In order to evaluate the optimal and essential diagnostic test(s) for a correct diagnosis of B19 diseases, 344 consecutive serum samples were tested from 344 patients with clinical suspicion of B19 infection during an epidemic period (early Spring-Autumn 2000). Sera were tested for B19 DNA by a standardized competitive polymerase chain reaction-enzyme-linked immunosorbent assay (PCR-ELISA) and dot-blot hybridization and for specific IgM and IgG by ELISA. Of 344 patients examined, 125 were positive for markers of B19-associated disease: 49 had both B19 DNA and IgM, 50 had B19 DNA without IgM, and 26 had IgM without B19 DNA. After examination of the different patterns of B19 markers as diagnostic tools for B19 infection, IgM determination detected only 60% of B19-documented infections. IgM tests were nevertheless fundamental, as they were the unique diagnostic marker in 20.8% of documented infections (26 of 125 patients), in the diagnosis of recent, but still symptomatic infections when B19 DNA was no longer detectable. The determination of B19 DNA with PCR permitted detection of 79.2% of infections and therefore represented an essential test. PCR was fundamental for the diagnosis of B19 disease, as the unique diagnostic marker in 32% of documented infections (50 of 125 patients), both in acute infections at the onset of symptoms before the appearance of immunological response, and during the course of persistent B19 infections in which IgM had cleared. The contemporaneous determination of B19 DNA by PCR and specific IgM appears to be the most appropriate diagnostic protocol for the correct laboratory diagnosis of B19 infection. © 2003 Wiley-Liss, Inc.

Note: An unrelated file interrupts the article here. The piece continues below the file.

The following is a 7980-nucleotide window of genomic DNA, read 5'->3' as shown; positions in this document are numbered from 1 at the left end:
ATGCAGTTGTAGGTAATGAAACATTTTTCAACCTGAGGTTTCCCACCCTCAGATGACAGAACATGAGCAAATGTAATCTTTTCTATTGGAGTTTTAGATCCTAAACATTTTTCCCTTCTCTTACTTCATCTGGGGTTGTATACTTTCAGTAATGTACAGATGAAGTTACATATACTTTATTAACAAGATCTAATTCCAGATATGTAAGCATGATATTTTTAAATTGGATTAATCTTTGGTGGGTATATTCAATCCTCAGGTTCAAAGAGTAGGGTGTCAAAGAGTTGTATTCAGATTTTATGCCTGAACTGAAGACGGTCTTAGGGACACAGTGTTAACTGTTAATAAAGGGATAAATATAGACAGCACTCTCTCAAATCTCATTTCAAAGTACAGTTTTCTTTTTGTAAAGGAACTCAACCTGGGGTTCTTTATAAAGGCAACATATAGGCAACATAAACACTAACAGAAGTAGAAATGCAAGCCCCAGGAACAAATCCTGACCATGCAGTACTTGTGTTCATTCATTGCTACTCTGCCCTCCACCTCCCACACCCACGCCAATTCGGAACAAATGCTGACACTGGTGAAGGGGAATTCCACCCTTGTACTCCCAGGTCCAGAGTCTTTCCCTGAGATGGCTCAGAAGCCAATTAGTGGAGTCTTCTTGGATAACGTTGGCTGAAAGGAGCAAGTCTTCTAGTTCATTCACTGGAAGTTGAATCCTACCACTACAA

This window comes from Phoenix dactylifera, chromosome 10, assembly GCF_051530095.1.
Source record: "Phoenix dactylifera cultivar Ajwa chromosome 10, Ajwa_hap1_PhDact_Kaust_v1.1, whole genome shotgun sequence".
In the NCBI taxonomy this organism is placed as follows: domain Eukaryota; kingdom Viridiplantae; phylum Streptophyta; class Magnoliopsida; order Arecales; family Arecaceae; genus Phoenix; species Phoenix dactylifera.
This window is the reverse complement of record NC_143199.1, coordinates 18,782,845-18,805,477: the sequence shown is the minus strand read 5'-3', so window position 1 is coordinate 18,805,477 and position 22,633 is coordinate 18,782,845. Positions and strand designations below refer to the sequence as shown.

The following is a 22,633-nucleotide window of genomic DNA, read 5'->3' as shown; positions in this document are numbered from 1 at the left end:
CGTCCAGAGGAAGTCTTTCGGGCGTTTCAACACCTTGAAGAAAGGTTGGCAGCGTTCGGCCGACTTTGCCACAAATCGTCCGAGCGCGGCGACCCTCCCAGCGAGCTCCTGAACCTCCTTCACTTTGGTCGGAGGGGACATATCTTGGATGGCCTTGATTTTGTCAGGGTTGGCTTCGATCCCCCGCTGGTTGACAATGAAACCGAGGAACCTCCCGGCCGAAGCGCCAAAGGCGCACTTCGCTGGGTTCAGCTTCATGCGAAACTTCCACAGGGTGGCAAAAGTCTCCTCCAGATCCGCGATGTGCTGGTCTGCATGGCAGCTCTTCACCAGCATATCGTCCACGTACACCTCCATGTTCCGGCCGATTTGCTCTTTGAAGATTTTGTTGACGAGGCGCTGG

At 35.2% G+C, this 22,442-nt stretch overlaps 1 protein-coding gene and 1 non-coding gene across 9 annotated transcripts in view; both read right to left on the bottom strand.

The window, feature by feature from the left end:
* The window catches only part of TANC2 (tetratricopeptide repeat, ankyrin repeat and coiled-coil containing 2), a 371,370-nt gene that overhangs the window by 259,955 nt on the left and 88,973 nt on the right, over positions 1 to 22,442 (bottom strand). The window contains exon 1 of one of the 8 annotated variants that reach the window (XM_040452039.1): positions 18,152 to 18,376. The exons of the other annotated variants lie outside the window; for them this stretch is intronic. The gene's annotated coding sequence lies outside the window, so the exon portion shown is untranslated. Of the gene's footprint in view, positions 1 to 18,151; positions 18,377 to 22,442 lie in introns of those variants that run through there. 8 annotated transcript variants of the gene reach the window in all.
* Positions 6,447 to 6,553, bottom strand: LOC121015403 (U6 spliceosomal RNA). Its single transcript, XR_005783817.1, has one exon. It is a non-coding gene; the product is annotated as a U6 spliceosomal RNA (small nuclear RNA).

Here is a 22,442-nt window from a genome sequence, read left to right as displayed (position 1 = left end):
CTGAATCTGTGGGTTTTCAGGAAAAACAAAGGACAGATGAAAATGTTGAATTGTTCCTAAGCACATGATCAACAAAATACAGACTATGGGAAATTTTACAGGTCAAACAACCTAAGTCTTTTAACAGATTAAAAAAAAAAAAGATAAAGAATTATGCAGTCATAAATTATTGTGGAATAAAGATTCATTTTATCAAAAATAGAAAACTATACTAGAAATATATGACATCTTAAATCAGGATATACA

Relevance of B19 markers in serum samples for a diagnosis of parvovirus B19-correlated diseases

Gallinella G.
Primo
;
Gentilomi G.;Manaresi E.;Venturoli S.;Bonvicini F.;Cricca M.;Zerbini M.;Musiani M.
2003

Abstract

In order to evaluate the optimal and essential diagnostic test(s) for a correct diagnosis of B19 diseases, 344 consecutive serum samples were tested from 344 patients with clinical suspicion of B19 infection during an epidemic period (early Spring-Autumn 2000). Sera were tested for B19 DNA by a standardized competitive polymerase chain reaction-enzyme-linked immunosorbent assay (PCR-ELISA) and dot-blot hybridization and for specific IgM and IgG by ELISA. Of 344 patients examined, 125 were positive for markers of B19-associated disease: 49 had both B19 DNA and IgM, 50 had B19 DNA without IgM, and 26 had IgM without B19 DNA. After examination of the different patterns of B19 markers as diagnostic tools for B19 infection, IgM determination detected only 60% of B19-documented infections. IgM tests were nevertheless fundamental, as they were the unique diagnostic marker in 20.8% of documented infections (26 of 125 patients), in the diagnosis of recent, but still symptomatic infections when B19 DNA was no longer detectable. The determination of B19 DNA with PCR permitted detection of 79.2% of infections and therefore represented an essential test. PCR was fundamental for the diagnosis of B19 disease, as the unique diagnostic marker in 32% of documented infections (50 of 125 patients), both in acute infections at the onset of symptoms before the appearance of immunological response, and during the course of persistent B19 infections in which IgM had cleared. The contemporaneous determination of B19 DNA by PCR and specific IgM appears to be the most appropriate diagnostic protocol for the correct laboratory diagnosis of B19 infection. © 2003 Wiley-Liss, Inc.
2003
Gallinella G.; Zuffi E.; Gentilomi G.; Manaresi E.; Venturoli S.; Bonvicini F.; Cricca M.; Zerbini M.; Musiani M.
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Utilizza questo identificativo per citare o creare un link a questo documento: https://hdl.handle.net/11585/901671
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